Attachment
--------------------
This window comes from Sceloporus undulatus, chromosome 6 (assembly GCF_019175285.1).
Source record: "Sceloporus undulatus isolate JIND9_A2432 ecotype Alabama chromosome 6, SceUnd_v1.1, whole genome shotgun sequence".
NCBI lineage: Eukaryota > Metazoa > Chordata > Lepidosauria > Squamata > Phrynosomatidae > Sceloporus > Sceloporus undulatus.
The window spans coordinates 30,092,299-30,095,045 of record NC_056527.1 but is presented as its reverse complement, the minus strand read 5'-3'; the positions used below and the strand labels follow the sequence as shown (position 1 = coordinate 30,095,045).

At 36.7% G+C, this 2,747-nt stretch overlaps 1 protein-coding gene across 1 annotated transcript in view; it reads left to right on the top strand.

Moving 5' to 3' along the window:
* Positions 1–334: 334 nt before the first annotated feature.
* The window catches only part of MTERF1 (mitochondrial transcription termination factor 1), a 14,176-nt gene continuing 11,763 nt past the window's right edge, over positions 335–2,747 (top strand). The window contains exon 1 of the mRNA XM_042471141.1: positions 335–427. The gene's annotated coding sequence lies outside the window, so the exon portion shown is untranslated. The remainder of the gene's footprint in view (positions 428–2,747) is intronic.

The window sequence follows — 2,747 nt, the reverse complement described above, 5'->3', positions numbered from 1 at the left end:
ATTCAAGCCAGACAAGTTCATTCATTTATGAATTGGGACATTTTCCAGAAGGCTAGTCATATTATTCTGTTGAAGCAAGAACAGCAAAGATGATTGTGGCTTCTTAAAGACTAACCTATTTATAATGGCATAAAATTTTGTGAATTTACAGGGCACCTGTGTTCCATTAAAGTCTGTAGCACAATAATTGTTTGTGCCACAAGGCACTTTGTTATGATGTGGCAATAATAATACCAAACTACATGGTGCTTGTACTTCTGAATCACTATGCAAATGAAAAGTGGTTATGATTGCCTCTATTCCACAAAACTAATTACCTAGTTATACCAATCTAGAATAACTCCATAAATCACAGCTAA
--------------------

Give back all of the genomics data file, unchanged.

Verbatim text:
This window comes from Sceloporus undulatus, chromosome 6 (assembly GCF_019175285.1).
Source record: "Sceloporus undulatus isolate JIND9_A2432 ecotype Alabama chromosome 6, SceUnd_v1.1, whole genome shotgun sequence".
NCBI lineage: Eukaryota > Metazoa > Chordata > Lepidosauria > Squamata > Phrynosomatidae > Sceloporus > Sceloporus undulatus.
The window spans coordinates 30,092,299-30,095,045 of record NC_056527.1 but is presented as its reverse complement, the minus strand read 5'-3'; the positions used below and the strand labels follow the sequence as shown (position 1 = coordinate 30,095,045).

At 36.7% G+C, this 2,747-nt stretch overlaps 1 protein-coding gene across 1 annotated transcript in view; it reads left to right on the top strand.

Moving 5' to 3' along the window:
* Positions 1–334: 334 nt before the first annotated feature.
* The window catches only part of MTERF1 (mitochondrial transcription termination factor 1), a 14,176-nt gene continuing 11,763 nt past the window's right edge, over positions 335–2,747 (top strand). The window contains exon 1 of the mRNA XM_042471141.1: positions 335–427. The gene's annotated coding sequence lies outside the window, so the exon portion shown is untranslated. The remainder of the gene's footprint in view (positions 428–2,747) is intronic.

The window sequence follows — 2,747 nt, the reverse complement described above, 5'->3', positions numbered from 1 at the left end:
ATTCAAGCCAGACAAGTTCATTCATTTATGAATTGGGACATTTTCCAGAAGGCTAGTCATATTATTCTGTTGAAGCAAGAACAGCAAAGATGATTGTGGCTTCTTAAAGACTAACCTATTTATAATGGCATAAAATTTTGTGAATTTACAGGGCACCTGTGTTCCATTAAAGTCTGTAGCACAATAATTGTTTGTGCCACAAGGCACTTTGTTATGATGTGGCAATAATAATACCAAACTACATGGTGCTTGTACTTCTGAATCACTATGCAAATGAAAAGTGGTTATGATTGCCTCTATTCCACAAAACTAATTACCTAGTTATACCAATCTAGAATAACTCCATAAATCACAGCTAA